I believe that bestiality is always wrong (as is zoophilia that goes beyond fantasizing).
The issue is not just that we can never assume consent from an animal in the way that humans define it, but that there is a massive power imbalance between humans and animals. It is hard to believe that a mutually loving and respectful relationship can occur between two individuals when one:
- depends entirely on the other for food, water, shelter, medical treatment, etc.
- depends entirely on the other for any form of positive social interaction
- cannot tell others or seek help if they find the experience unpleasant
- can be killed at any point in time by the other with no repercussions
Furthermore, the assumption of consent based on the animal’s reactions is inherently problematic. Just like animal actors can be trained to growl without actually being aggressive, animals used for sexual purposes can express arousal during acts they may be reluctant to participate in. I am reminded of the horrific case of Pony the orangutan- used for prostitution, the orangutan had been raped so many times by human men that when someone entered the room she automatically turned around and began gyrating. Is this a sign of consent?
There is a correlation with those who practice human sexual abuse and those who practice violent animal sexual abuse, but no such correlation with self-identified zoophiles who emphasize animal “pleasure and consent.” However, many of these zoophiles indicate on surveys that they believe that sex with animals is more rewarding than sex with humans because “animals cannot judge you” or “animal love is unconditional.” Paired with what I mentioned above, about the power imbalance in the human-animal relationship, zoophilia begins to look strikingly predatory. An animal certainly cannot judge you if it cannot speak.
Some of the arguments I have heard from zoophiles (yes, they have appeared in my inbox before) include the idea that animals don’t ask each other for consent, and the idea that we do many things to animals without their consent, including slaughtering them or even artificially inseminating them.
The first one I find very easy to counter: animals don’t ask each other for consent, but humans do. Act like a human, please.
The second is more complex, and I admit that it really depends on the amount of anthropocentrism you align to your own morality. Many vegans, for example, would argue against ANY act carried out towards animals without their consent, including breeding and slaughtering; I would assume that it goes for human-animal sex as well.
My own personal tipping point is that I draw lines based on the benefit to humans first (for example, harming animals for food or medical research is sometimes permissible by my own moral code) and then other animals (feeder mice for reptiles are an example of animals harmed for the benefit of other animals, or the captive chimps used to develop vaccines for wild chimps).
This is a complex mire of issues to navigate, and I won’t say that my mind will never change. However, since I believe that it is impossible to live without harming any other organism, I argue that the best practice is to cause harm only when the perceived benefit outweighs it. This differs greatly from person to person; however, since I believe there is a strong chance for harm to result from human-animal sex acts, I don’t consider the sexual satisfaction of one individual a large enough benefit to outweigh it.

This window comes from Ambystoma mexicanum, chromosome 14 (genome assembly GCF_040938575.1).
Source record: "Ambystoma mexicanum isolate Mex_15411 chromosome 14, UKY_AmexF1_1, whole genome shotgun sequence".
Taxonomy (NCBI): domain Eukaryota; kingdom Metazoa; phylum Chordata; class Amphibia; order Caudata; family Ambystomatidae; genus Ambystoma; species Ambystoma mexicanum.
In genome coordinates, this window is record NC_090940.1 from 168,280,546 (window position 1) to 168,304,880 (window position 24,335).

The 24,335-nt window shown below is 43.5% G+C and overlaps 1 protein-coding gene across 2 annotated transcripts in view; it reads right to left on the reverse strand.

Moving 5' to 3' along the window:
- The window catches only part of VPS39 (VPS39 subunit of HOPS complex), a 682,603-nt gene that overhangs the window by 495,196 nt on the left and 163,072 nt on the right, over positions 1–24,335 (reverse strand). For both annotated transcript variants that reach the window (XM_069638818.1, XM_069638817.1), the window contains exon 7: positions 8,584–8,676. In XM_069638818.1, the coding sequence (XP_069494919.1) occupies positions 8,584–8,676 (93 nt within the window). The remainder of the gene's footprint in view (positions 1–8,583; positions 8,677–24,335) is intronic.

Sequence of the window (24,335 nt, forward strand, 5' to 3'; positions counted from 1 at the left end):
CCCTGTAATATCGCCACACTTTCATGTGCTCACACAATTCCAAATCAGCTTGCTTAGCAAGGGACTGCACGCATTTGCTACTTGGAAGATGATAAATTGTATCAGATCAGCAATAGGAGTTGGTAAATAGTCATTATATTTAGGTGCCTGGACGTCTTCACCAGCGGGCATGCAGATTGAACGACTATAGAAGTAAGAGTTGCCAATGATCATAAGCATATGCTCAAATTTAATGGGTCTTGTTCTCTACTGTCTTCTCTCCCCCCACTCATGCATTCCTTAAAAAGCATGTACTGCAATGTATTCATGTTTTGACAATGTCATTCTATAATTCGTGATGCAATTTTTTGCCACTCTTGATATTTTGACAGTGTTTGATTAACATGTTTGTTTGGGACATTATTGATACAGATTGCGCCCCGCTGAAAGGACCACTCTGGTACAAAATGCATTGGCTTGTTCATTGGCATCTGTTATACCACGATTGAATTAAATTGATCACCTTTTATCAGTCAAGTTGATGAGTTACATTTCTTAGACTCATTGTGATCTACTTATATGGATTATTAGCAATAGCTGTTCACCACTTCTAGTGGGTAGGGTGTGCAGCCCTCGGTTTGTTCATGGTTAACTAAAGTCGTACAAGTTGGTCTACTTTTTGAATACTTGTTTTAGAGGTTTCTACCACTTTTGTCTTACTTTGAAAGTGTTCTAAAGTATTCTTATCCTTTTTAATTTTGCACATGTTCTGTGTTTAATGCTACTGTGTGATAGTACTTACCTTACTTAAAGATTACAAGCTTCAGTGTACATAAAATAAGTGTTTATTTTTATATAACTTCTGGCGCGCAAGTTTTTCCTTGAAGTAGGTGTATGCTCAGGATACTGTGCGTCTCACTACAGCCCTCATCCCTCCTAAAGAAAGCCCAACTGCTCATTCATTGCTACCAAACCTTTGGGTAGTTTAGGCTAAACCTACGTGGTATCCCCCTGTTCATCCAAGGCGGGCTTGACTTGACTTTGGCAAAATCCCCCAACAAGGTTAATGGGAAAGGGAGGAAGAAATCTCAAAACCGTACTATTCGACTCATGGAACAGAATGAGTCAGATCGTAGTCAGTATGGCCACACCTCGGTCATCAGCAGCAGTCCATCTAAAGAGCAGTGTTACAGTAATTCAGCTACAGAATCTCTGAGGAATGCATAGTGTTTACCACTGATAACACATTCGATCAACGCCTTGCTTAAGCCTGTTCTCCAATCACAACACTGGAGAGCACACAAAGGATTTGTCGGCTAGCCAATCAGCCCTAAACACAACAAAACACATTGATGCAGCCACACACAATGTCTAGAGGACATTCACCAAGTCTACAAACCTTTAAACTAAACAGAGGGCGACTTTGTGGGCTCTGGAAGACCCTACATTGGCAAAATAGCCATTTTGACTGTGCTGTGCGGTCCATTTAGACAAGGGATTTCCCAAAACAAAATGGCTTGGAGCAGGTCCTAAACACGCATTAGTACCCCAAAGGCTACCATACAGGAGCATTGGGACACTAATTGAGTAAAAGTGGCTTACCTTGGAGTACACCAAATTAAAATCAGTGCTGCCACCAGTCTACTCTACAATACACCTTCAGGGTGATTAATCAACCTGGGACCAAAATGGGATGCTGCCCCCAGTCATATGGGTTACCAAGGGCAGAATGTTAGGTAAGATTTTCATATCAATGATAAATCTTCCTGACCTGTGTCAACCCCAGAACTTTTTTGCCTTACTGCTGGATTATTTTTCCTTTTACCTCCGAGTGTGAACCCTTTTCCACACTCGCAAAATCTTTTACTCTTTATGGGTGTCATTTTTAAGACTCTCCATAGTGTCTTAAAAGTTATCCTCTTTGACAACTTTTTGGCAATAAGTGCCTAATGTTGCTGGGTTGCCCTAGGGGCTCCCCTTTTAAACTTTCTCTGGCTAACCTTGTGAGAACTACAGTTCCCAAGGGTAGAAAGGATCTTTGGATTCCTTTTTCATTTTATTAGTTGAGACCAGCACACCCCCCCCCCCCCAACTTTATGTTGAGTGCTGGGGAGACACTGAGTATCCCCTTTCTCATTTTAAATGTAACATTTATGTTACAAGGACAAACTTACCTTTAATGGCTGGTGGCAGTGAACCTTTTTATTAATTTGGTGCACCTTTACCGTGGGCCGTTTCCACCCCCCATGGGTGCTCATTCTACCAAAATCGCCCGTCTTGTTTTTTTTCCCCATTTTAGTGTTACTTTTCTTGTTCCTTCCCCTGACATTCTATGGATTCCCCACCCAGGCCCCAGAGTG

This is a big chunk of words, and thanks to everyone who stuck with me through it. It is very interesting to look at how perceptions of bestiality and zoophilia have progressed through human history, both in terms of how acceptable it is and in terms of how milder forms of it pervade our culture. I’m not just talking about sexy cartoon animals (Babs Bunny?) but how we apply bestial concepts to human sex acts: “sexy kitty,” “hung like a stallion,” etc. I think it’s a form of fantasizing that won’t go away, and isn’t necessarily harmful. (See: the fact that I have zero issues with furries that draw sexually explicit art.)
But I would argue that zoophiles are actually still just continuing that fantasy when they engage in sex with animals. Surveys indicate that they heavily anthropomorphize the actions of their animal partners, as well as the aforementioned tendency to claim that sex with animals involves unconditional and/or more “pure” love. In the same way that many humans idealize aspects of their pets, zoophiles may idealize aspects of the animals that they use as their sexual partners, maintaining the delusion that everything is “perfect” with a partner that cannot say no.
Beetz, A. M. (2005). Bestiality and zoophilia: Associations with violence and sex offending. Anthrozoos-Journal of the International Society for Anthrozoology,18, 46-70.
Bolliger, G., & Goetschel, A. F. (2005). Sexual relations with animals (zoophilia): An unrecognized problem in animal welfare legislation. Anthrozoos-Journal of the International Society for Anthrozoology, 18, 23-45.
Duffield, G., Hassiotis, A., & Vizard, E. (1998). Zoophilia in young sexual abusers. The Journal of Forensic Psychiatry, 9(2), 294-304.
Maratea, R. J. (2011). Screwing the pooch: Legitimizing accounts in a zoophilia on-line community. Deviant Behavior, 32(10), 918-943.
Williams, C. J., & Weinberg, M. S. (2003). Zoophilia in men: A study of sexual interest in animals. Archives of Sexual Behavior, 32(6), 523-535.